Local Amenity Feature

More about WHSAP’s Further Main Modifications

On page 20 of the Schedule of Further Main Modifications (which you can find on the WHSAP Examination page, under Consultation Documents), FMM 25 proposes that at the Church Lane site, H2.4:

[t]he Lambrok Stream should be enhanced as a local amenity feature of the site in conjunction with development proposed at Southwick Court and Upper Studley

Nobody seems to know what a Local Amenity Feature actually is; we fear these are just weasel words, calculated to sound as impressive as possible while containing no real meaning. A Local Amenity Feature could be anything: a boating lake, a lido, a goldfish pond.

The development plans already submitted to the council for the sites at Church Lane and Upper Studley both showed landscaped open spaces, play areas and footpaths running alongside the Lambrok. These may be Local Amenity Features but neither will buffer the stream and its wildlife against the dangers of surface run-off from residential sites on steep slopes.

There is no limit to the number of Local Amenity Features that an ecologically important waterway could be turned into when it lacks statutory protection. The phrase is discouraging, particularly after FMM23’s proposal that all the allocated sites along the Lambrok plan together for the stream’s benefit.

Wiltshire Council signed up to the Bristol Avon Catchment Partnership in 2012;

The partnership, under the aegis of Wessex Water, has seven aims, three of which are to:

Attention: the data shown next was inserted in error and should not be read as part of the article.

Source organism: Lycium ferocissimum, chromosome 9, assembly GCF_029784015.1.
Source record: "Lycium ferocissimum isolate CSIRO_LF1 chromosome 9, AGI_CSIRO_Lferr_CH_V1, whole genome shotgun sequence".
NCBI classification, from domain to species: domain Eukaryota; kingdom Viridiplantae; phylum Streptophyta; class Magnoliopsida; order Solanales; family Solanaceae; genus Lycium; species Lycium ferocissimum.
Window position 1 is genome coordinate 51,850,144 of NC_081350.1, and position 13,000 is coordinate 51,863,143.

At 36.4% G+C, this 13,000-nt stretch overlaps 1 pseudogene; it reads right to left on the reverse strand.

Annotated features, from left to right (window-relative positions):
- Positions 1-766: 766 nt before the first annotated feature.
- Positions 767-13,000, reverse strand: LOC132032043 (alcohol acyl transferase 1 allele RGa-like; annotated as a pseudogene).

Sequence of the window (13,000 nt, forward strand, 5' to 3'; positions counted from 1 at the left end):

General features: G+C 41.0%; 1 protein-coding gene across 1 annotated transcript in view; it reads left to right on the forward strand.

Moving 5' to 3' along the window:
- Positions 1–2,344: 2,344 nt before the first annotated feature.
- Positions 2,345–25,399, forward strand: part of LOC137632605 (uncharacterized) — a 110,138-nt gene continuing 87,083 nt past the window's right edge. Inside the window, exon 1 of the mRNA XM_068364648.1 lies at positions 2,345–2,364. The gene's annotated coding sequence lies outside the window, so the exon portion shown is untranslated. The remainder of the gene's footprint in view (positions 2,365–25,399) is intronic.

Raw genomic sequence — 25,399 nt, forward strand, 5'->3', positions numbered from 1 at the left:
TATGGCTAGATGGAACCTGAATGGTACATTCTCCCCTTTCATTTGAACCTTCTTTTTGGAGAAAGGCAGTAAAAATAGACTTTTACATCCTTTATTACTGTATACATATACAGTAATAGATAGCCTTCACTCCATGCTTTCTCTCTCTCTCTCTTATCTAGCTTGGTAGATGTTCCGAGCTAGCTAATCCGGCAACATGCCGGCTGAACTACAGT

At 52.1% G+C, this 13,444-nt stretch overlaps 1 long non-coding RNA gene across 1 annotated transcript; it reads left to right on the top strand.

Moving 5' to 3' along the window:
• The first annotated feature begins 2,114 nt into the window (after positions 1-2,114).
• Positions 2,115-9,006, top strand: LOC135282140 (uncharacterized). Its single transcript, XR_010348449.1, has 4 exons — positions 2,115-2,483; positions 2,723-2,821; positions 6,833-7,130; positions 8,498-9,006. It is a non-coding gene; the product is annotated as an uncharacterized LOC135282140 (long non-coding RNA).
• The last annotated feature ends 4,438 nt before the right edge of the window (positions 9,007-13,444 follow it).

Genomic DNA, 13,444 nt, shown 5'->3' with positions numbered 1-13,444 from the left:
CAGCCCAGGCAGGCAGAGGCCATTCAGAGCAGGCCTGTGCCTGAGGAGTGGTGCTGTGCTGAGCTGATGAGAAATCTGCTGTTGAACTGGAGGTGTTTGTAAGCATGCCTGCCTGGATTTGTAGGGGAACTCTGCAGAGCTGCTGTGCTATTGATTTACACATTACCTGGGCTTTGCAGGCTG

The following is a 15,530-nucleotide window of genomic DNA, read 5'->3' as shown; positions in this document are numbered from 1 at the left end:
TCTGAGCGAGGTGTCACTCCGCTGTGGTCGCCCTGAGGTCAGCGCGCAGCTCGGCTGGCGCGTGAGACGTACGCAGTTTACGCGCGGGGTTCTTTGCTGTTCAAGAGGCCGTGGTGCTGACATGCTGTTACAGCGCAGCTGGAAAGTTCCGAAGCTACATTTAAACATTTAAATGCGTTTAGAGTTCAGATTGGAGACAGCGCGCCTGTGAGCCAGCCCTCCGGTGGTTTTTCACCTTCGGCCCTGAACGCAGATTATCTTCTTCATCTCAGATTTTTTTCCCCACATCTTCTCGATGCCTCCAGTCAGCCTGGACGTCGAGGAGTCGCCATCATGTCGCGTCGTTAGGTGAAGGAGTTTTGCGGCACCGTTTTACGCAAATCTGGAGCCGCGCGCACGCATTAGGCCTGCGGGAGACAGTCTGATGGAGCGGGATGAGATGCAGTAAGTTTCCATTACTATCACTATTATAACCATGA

• improve public understanding about the value and services provided to society and the local economy by the river catchment and its wildlife;
• improve land management and sustainable agriculture to reduce soil erosion and nutrient and pesticide loss, and to provide better links between habitats for wildlife.
• improve river management to increase connectivity between habitats. . .

How will any of these aims be met by a Local Amenity Feature?

Among its highest priorities Bristol Avon Catchment Partnership has identified:

reduced natural habitat and wildlife associated with:
• poor riparian habitat
• highly modified channels
• in-stream barriers to prevent fish migrating
• increase of invasive non-native species.

How will a Local Amenity Feature address the problem of poor riparian habitat or an invasive non-native species?

Surely Inspector Stephen Lee’s intention in requiring policies to be written for each allocated site was that there would be clarity for planners and developers. In his post hearing findings and advice he says:

The policies should [. . . ] include reference to any constraints to development that will require mitigation or affect the form and layout of development, any specific assessments that might be needed and any specific infrastructure requirements or contributions.

Local Amenity Feature is not specific; the policy needs clarity in which the requirement to protect the Lambrok’s water quality and biodiversity, in line with the commitments Wiltshire Council has made to the Bristol Avon Catchment Partnership, is clear and specific.

We are in the middle of a world-wide ecological emergency. Wiltshire Council should be protecting our assets, not creating loopholes for developers to wriggle through.


Please join us in assessing the WHSAP Schedule of Further Main Modifications. Add your comment to the public consultation:
+ online via the council’s consultation portal;
+ by email using this representation form and returned to spatialplanningpolicy@wiltshire.gov.uk (a word version of the representation form can be found on the council’s consultation portal);
+ or by post in writing to: Spatial Planning, Economic Development and Planning, Wiltshire Council, County Hall, Bythesea Road, Trowbridge, Wiltshire, BA14 8JN


Not all bad news, though:

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